Wednesday, October 11, 2017

The City is Making Thursday "Indigenous People's Day." Indigenous People are Not That Happy About it.

Posted By on Wed, Oct 11, 2017 at 6:49 PM

Dancers at Columbus Park during the 2010 Indigenous Rights March.
  • Dancers at Columbus Park during the 2010 Indigenous Rights March.
Monday was Columbus Day in San Antonio — as it's been since the 1940s.

In a move that almost seems unrelated, the city will be making a 2 p.m. proclamation Thursday making Oct. 12 Indigenous People's Day. According to District 1 spokesman Justin Renteria, the announcement will be followed by an smudging ceremony as well as "readings, music, and dancing." It's unknown how many members of the council — or if the mayor — will be in attendance.

In the past three decades, more than 50 cities, counties, universities and states have replaced Columbus Day with Indigenous People's Day, in an effort to acknowledge that Christopher Columbus' "discovery" of America kicked off a mass genocide of Native Americans. This hasn't been the case in San Antonio.

In 2015, Bexar County Commissioners Court issued a proclamation making Oct. 12th, 2015 Indigenous People's Day, but Monica Ramos, county spokeswoman, confirmed in an email to the Current that these proclamations are only done for that single date, "not in perpetuity." And in 2016, the San Antonio City Council, who promised local native leaders they'd rename the day, appeared to have forgotten about it entirely.

For at least a decade, local Native American groups have been pushing the city and county to replace Columbus Day (traditionally the second Monday in October) with Indigenous People's Day. This year, despite this yearly request from native groups to rename the day, it appears city officials are attempting to have both polarized days exist in the same week.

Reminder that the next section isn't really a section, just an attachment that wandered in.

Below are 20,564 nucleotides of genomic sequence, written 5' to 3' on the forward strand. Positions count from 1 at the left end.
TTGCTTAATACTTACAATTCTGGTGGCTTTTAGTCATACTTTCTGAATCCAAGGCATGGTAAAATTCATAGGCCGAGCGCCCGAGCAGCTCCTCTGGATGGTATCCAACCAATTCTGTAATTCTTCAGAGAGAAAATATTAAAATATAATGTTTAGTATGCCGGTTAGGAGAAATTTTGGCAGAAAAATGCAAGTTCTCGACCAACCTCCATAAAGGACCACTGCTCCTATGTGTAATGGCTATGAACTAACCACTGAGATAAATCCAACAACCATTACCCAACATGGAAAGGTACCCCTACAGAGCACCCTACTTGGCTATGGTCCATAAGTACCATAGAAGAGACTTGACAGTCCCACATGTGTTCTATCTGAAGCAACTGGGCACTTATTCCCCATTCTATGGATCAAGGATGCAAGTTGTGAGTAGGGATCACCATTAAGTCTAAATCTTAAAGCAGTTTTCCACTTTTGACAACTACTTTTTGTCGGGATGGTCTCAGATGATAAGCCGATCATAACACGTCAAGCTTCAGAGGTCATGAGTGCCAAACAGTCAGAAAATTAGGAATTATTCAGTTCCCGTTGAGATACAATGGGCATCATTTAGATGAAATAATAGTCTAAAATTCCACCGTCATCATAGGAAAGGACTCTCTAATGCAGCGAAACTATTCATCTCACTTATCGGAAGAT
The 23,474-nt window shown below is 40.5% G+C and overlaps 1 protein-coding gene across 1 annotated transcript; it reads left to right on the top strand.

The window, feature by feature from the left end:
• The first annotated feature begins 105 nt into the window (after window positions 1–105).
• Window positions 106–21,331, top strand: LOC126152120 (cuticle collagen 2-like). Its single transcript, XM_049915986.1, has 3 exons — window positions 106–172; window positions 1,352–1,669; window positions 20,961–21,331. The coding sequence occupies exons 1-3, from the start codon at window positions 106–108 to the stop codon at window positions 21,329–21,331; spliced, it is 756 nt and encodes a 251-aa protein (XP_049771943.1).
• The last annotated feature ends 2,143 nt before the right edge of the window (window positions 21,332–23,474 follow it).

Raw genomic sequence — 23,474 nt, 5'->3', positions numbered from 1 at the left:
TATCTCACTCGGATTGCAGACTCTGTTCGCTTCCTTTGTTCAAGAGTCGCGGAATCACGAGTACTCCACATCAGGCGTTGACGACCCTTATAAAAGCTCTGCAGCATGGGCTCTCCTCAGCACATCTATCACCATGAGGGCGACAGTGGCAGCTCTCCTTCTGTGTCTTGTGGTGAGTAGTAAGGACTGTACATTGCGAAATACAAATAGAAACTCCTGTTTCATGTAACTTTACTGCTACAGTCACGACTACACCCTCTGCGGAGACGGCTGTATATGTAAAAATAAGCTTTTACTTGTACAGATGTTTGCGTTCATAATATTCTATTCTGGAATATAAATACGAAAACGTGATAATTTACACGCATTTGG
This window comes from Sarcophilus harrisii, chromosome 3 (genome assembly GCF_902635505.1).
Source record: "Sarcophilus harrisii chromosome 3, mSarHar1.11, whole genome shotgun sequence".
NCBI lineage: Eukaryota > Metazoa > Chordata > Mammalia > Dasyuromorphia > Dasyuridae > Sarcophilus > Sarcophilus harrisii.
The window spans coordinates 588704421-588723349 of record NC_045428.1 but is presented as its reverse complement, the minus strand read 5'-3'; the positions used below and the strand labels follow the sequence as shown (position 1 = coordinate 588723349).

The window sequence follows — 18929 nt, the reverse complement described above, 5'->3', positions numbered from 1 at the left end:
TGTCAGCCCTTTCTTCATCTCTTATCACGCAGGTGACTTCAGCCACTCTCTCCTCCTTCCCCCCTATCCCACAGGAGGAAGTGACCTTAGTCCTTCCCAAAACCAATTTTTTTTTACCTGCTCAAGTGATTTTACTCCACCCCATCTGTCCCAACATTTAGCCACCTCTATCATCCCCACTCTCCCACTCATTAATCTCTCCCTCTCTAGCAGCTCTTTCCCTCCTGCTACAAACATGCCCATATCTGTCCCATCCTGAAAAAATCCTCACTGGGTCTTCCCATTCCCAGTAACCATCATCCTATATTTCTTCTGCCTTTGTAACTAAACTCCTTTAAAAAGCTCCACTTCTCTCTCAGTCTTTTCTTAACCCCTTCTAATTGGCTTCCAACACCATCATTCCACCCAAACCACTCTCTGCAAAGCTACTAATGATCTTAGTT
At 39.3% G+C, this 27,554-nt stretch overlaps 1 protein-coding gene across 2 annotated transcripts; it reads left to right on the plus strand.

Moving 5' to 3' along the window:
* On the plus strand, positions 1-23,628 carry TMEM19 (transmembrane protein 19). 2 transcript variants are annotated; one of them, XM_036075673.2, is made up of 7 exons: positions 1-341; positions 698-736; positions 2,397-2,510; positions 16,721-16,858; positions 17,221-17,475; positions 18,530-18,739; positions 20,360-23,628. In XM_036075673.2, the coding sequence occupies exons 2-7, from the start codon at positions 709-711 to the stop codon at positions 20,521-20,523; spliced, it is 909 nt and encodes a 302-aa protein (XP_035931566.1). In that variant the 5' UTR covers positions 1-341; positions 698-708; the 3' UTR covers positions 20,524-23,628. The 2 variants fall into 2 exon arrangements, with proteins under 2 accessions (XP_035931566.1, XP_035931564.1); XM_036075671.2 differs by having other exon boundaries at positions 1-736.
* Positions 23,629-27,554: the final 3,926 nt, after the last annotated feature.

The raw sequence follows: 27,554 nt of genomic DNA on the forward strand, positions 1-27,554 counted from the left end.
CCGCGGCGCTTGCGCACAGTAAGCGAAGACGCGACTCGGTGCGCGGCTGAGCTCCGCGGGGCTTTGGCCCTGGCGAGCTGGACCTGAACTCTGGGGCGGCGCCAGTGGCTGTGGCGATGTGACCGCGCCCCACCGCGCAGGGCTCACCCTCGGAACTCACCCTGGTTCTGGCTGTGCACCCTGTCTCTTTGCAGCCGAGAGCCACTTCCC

"We've got the runaround from the city from the beginning," said Frankie Orona, executive director of San Antonio's Society of Native Nations. "They want to ignore the main issue, and hoping we'll just settle with that."

According to Renteria, the city decided against following other city's footsteps in getting rid of Columbus Day "in order to allow each group/culture to celebrate and not have it be at the expense of the group’s other celebration."

The only apparent Columbus Day celebration going on this week took place a day early at the Christopher Columbus Italian Society, where members held a spaghetti dinner. No other groups were openly celebrating the holiday.

Orono says a number of native rights groups will be attending the city's event — but not just to participate in the smudge stick ceremony or to dance.  Instead, some leaders, including Orono, will speak out in opposition to the city's unclear decision. Antonio Diaz, a native rights leader who's been pushing for Indigenous People's Day the longest, will also speak at the afternoon event. Diaz did not return the Current's calls for comment. 

In August, Orono watched the city vote to remove the Confederate statue towering over Travis Park. To him, that was a sign that symbols and statues praising the people who oppressed his minority community would soon be next. But, for now, the city's avoided citizens requests to erase Columbus Day and dodged petitions to remove the statue of Christopher Columbus from downtown's Columbus Park — a park many also would like to see renamed.

"Why not give the same sympathy to native people?" he asked. "If there was any time for this day to be renamed or this statue removed it would be now."


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